Then, in 2019, the Athens-Clarke Commission approved the Firefly Trail project. Under the plan, the middle part of the trestle would be kept intact. The ends would be replaced with a steel arch support system. This would allow the bridge to connect to a proposed pedestrian-cycling trail that would connect to downtown Athens and run along the abandoned rail line.
While it is sad to see that part of the trestle will be removed as part of this project, I think that making the trestle part of a walking/bike trail is a great idea. I’d love to stroll on top of the trestle whose image was on an LP I spent so much time listening to in college.
Weaver D’s was just a little chicken joint in Athens when Michael Stipe wandered in and asked proprietor Dexter Weaver about using his slogan “Automatic for the People” as the title for the group’s next album. Negotiations ensured, Dexter got paid, and R.E.M.’s 1992 release was one of their most popular records.
Dexter’s restaurant grew in popularity as well, but the recession following the housing crisis hit him hard. So hard, in fact, that he almost closed the place in 2012. Luckily, he persisted and Weaver D’s is still open today.
The 40 Watt Club and the Georgia Theater are the two major music venues in Athens.
The space occupied by the theater was originally the Athens YMCA, built in 1889. In the early 1900’s, the building went through several incarnations as a Masonic Temple and Sears store. The Georgia Bulldogs even played their basketball games here from 1905-1911.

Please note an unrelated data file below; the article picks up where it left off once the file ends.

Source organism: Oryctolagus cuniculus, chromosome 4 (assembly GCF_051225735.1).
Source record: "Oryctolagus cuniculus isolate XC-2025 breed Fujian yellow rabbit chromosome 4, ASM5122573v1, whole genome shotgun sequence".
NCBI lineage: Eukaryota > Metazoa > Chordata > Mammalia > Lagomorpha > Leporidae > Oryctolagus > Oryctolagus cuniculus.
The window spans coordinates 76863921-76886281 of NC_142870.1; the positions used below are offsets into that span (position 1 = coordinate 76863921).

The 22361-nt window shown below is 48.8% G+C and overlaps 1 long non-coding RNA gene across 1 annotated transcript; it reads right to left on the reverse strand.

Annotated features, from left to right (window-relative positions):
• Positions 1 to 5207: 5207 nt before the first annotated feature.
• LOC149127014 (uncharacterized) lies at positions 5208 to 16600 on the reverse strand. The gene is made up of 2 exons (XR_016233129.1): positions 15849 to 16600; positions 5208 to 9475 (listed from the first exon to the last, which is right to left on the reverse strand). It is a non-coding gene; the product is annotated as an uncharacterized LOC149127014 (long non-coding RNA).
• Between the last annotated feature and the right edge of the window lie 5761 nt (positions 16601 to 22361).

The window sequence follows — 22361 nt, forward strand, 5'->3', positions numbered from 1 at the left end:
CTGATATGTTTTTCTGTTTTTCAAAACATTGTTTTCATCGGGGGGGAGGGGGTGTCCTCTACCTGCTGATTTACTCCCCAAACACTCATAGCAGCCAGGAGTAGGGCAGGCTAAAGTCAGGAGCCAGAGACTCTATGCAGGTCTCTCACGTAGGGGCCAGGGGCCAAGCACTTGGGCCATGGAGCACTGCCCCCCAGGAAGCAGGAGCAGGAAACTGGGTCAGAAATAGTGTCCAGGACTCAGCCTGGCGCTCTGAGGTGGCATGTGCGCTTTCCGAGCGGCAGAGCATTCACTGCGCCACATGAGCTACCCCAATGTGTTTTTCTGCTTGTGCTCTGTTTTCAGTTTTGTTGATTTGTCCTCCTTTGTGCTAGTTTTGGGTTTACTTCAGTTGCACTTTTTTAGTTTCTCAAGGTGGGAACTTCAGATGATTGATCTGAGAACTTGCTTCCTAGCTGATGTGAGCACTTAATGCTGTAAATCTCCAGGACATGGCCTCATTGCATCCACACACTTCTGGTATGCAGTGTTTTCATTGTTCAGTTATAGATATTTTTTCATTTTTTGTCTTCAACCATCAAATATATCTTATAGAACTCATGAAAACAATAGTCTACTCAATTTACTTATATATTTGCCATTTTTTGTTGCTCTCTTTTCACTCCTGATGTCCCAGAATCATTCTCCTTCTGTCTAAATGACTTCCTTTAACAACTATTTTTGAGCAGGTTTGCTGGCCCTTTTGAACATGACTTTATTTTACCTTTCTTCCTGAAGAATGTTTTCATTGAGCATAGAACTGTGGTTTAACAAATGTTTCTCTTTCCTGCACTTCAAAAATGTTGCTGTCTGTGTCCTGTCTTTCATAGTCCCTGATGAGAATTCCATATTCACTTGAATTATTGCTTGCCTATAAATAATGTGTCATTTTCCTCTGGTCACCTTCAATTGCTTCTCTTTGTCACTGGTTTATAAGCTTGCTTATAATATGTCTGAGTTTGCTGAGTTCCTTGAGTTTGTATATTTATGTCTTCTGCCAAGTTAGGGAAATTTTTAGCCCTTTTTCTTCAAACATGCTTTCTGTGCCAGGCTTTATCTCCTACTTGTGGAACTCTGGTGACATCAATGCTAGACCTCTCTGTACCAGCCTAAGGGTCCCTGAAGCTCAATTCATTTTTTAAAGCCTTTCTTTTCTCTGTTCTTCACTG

In 1977, after many years as a movie house, the building was sold and converted into a concert hall. The B-52s played the Georgia Theater in 1978 (renting the space themselves) and The Police played the venue in ’79. Local bands Pylon and Widespread Panic have also played the Georgia Theater.
But, the most famous show that almost no one in town saw took place on October 16th, 2001. A few people had shown up to see the movie “Our Song” by former Athens resident Jim McKay. They were surprised when R.E.M. along with touring members Scott McCaughey and Ken Stringfellow, walked onstage and performed a 15 song set that included “Losing My Religion,” “Man on the Moon,” and “It’s the End of the World as We Know It (And I Feel Fine).” The band were in town rehearsing for annual Bridge School Benefit Concert scheduled for that weekend at the Shoreline Amphitheater in Mountain View, CA.
A fire severely damaged the theater and collapsed the building’s roof in 2009. Extensive restoration and renovations caused the venue to be closed until 2011. Since reopening, the Georgia Theater has hosted national acts like Willie Nelson and Run the Jewels as well as hosting events for local artists. After shows, the rooftop is open for food and drinks.